Nanopaper for Energy Storage

Nanopaper for Energy Storage


Transparent, flexible electrodes could be useful components for thin-film transistors (TFTs), solar cells, organic light-emitting diodes (OLEDs), smart windows, and batteries, etc. Nanostructured materials based on transition-metal oxides are promising for energy applications, but the binders needed to produce them increase the electric resistance. Adding conductive materials such as graphene helps with this problem, but impairs the optical transparency.

Yat Li, University of California, Santa Cruz, USA, Jun Zhou, Huazhong University of Science and Technology, Wuhan, China, and colleagues have synthesized a transparent MoO3 nanopaper which can be used as an electrode material. The team synthesized long MoO3 “nanobelts” by mixing molybdenum powder with water and adding H2O2. The mixture was then heated to 220 °C to produce uniform nanobelts with tunable size. The team was able to synthesize nanobelts with lengths of 3 to 200 μm, widths between 200 and 400 nm and a thickness of 50–70 nm by varying reaction times and conditions. To produce the nanopaper, the MoO3 nanobelts were dispersed in water and vacuum-filtered. The nanopaper formed on the membrane during filtration was dried in air and peeled off.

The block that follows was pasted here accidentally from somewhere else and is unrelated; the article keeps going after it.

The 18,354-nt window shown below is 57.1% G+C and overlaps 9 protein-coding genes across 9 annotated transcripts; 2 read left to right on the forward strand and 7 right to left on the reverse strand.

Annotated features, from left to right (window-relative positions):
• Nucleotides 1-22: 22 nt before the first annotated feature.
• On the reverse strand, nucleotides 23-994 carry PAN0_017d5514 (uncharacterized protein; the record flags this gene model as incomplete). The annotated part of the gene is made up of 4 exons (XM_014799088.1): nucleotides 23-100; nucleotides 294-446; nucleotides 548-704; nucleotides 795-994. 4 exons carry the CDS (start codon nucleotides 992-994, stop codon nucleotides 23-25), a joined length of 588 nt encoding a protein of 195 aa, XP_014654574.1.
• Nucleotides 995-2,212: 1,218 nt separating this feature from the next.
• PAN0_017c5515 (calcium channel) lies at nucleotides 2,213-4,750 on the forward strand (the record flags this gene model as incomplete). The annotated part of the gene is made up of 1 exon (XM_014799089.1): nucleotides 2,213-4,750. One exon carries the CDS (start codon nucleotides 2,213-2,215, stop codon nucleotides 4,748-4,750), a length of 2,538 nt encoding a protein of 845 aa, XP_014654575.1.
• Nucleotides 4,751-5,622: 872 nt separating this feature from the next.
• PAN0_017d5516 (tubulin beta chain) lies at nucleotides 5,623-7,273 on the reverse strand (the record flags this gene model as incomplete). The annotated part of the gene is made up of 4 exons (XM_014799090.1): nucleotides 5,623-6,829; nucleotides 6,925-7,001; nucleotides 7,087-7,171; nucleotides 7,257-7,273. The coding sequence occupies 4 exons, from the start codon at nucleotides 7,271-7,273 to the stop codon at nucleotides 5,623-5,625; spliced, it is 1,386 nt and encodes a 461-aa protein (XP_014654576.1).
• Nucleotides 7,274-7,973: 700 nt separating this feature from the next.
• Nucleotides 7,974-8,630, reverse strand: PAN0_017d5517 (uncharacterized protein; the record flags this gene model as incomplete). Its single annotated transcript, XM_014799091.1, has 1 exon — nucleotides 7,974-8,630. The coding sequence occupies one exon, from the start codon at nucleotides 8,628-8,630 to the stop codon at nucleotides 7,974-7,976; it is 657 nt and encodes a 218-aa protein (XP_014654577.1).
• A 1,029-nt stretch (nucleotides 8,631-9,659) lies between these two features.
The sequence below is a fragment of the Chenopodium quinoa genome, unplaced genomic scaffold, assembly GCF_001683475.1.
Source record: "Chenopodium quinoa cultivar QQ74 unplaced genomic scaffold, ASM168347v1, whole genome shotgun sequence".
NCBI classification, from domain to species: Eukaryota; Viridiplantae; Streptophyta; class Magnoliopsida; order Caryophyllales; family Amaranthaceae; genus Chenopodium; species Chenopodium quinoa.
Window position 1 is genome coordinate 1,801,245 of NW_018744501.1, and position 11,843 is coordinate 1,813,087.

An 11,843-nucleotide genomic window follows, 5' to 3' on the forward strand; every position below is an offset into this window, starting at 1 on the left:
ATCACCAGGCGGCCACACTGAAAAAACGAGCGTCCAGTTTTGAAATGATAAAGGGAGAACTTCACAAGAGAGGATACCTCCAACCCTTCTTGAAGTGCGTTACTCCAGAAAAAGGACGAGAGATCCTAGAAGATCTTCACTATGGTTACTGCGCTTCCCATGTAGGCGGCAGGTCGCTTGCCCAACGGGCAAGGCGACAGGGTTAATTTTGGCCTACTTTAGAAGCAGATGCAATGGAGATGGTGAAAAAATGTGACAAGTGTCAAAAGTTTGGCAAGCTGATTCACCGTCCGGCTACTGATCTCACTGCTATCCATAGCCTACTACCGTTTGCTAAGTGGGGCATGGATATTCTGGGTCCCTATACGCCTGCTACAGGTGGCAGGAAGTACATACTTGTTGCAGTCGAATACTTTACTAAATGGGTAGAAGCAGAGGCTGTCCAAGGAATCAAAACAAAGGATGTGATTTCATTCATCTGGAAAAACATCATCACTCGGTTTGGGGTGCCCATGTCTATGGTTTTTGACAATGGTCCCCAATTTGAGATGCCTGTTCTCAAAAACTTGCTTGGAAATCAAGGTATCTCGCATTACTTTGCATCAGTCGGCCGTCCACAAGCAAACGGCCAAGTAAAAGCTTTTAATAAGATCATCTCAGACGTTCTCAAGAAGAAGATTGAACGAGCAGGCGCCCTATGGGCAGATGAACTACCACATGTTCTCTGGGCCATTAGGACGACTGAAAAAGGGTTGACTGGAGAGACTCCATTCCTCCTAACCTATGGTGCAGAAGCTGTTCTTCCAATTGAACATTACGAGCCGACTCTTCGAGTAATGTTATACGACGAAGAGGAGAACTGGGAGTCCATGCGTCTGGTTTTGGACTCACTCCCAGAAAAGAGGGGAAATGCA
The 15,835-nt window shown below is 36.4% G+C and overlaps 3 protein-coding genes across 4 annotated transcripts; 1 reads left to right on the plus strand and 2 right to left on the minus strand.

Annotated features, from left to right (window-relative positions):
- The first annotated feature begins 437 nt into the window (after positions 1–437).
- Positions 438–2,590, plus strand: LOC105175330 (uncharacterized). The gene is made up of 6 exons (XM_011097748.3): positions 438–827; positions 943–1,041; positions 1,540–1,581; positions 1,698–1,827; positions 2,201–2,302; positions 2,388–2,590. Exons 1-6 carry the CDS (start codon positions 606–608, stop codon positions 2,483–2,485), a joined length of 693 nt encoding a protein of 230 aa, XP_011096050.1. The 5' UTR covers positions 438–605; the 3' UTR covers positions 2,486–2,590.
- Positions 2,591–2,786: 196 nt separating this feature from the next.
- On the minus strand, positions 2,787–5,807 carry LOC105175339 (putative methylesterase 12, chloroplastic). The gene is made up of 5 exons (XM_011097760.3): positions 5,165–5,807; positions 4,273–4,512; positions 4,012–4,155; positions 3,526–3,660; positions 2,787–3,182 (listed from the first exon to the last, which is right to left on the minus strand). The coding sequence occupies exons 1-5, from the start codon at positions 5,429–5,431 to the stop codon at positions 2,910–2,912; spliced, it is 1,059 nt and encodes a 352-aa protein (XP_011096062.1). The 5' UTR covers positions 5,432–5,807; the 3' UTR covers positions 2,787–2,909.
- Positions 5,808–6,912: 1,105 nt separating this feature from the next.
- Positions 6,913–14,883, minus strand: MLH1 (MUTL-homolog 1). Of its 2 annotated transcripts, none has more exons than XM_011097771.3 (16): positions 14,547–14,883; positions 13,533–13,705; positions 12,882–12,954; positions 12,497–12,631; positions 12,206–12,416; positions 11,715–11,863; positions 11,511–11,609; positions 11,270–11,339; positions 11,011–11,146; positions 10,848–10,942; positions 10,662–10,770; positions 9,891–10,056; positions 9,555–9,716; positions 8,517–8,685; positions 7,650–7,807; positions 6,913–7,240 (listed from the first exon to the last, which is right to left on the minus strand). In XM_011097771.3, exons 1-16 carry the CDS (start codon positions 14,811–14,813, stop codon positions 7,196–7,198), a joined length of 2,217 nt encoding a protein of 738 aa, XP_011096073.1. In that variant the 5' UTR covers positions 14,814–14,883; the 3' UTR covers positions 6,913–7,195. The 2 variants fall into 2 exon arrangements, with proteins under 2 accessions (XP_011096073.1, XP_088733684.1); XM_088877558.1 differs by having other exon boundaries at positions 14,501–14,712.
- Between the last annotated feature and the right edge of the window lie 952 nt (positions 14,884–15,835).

The nanopapers show an excellent optical transmittance of 95.6 % and are flexible enough to withstand folding and unfolding. The researchers tested the paper as an electrode material and found a good specific capacitance of 1198 F/g at 2 mV/s. The electrode was stable over 20 000 cycles. These results show the material’s potential for applications in electronics.


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